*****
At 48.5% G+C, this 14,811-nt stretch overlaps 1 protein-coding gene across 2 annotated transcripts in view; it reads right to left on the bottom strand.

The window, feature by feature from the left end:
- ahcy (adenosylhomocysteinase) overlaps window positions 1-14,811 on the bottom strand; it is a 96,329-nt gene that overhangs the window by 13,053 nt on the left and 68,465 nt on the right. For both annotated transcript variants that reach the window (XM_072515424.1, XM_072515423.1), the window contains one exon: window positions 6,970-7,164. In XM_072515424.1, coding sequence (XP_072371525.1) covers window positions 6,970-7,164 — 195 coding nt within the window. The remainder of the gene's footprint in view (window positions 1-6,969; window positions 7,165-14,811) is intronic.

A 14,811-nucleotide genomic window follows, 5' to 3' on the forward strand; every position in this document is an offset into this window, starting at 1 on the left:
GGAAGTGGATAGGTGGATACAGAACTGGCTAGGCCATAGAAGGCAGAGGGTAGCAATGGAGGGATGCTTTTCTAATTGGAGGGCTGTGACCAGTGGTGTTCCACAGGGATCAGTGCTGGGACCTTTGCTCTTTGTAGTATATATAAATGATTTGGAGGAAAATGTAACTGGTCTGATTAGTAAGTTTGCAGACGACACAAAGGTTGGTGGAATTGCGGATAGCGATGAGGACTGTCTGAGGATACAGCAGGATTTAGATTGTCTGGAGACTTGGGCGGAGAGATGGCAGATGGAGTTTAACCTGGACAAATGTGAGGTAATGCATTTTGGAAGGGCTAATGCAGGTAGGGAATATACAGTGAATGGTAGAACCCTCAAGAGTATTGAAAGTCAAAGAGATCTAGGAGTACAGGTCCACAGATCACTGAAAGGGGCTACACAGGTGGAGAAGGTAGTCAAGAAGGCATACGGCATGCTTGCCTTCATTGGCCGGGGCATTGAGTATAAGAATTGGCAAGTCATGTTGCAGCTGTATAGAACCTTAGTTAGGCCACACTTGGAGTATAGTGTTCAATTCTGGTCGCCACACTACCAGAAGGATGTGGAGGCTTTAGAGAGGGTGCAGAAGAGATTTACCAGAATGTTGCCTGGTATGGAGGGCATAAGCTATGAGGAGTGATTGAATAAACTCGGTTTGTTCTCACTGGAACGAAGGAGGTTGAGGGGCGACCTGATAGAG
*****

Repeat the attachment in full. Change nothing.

At 48.5% G+C, this 14,811-nt stretch overlaps 1 protein-coding gene across 2 annotated transcripts in view; it reads right to left on the bottom strand.

The window, feature by feature from the left end:
- ahcy (adenosylhomocysteinase) overlaps window positions 1-14,811 on the bottom strand; it is a 96,329-nt gene that overhangs the window by 13,053 nt on the left and 68,465 nt on the right. For both annotated transcript variants that reach the window (XM_072515424.1, XM_072515423.1), the window contains one exon: window positions 6,970-7,164. In XM_072515424.1, coding sequence (XP_072371525.1) covers window positions 6,970-7,164 — 195 coding nt within the window. The remainder of the gene's footprint in view (window positions 1-6,969; window positions 7,165-14,811) is intronic.

A 14,811-nucleotide genomic window follows, 5' to 3' on the forward strand; every position in this document is an offset into this window, starting at 1 on the left:
GGAAGTGGATAGGTGGATACAGAACTGGCTAGGCCATAGAAGGCAGAGGGTAGCAATGGAGGGATGCTTTTCTAATTGGAGGGCTGTGACCAGTGGTGTTCCACAGGGATCAGTGCTGGGACCTTTGCTCTTTGTAGTATATATAAATGATTTGGAGGAAAATGTAACTGGTCTGATTAGTAAGTTTGCAGACGACACAAAGGTTGGTGGAATTGCGGATAGCGATGAGGACTGTCTGAGGATACAGCAGGATTTAGATTGTCTGGAGACTTGGGCGGAGAGATGGCAGATGGAGTTTAACCTGGACAAATGTGAGGTAATGCATTTTGGAAGGGCTAATGCAGGTAGGGAATATACAGTGAATGGTAGAACCCTCAAGAGTATTGAAAGTCAAAGAGATCTAGGAGTACAGGTCCACAGATCACTGAAAGGGGCTACACAGGTGGAGAAGGTAGTCAAGAAGGCATACGGCATGCTTGCCTTCATTGGCCGGGGCATTGAGTATAAGAATTGGCAAGTCATGTTGCAGCTGTATAGAACCTTAGTTAGGCCACACTTGGAGTATAGTGTTCAATTCTGGTCGCCACACTACCAGAAGGATGTGGAGGCTTTAGAGAGGGTGCAGAAGAGATTTACCAGAATGTTGCCTGGTATGGAGGGCATAAGCTATGAGGAGTGATTGAATAAACTCGGTTTGTTCTCACTGGAACGAAGGAGGTTGAGGGGCGACCTGATAGAG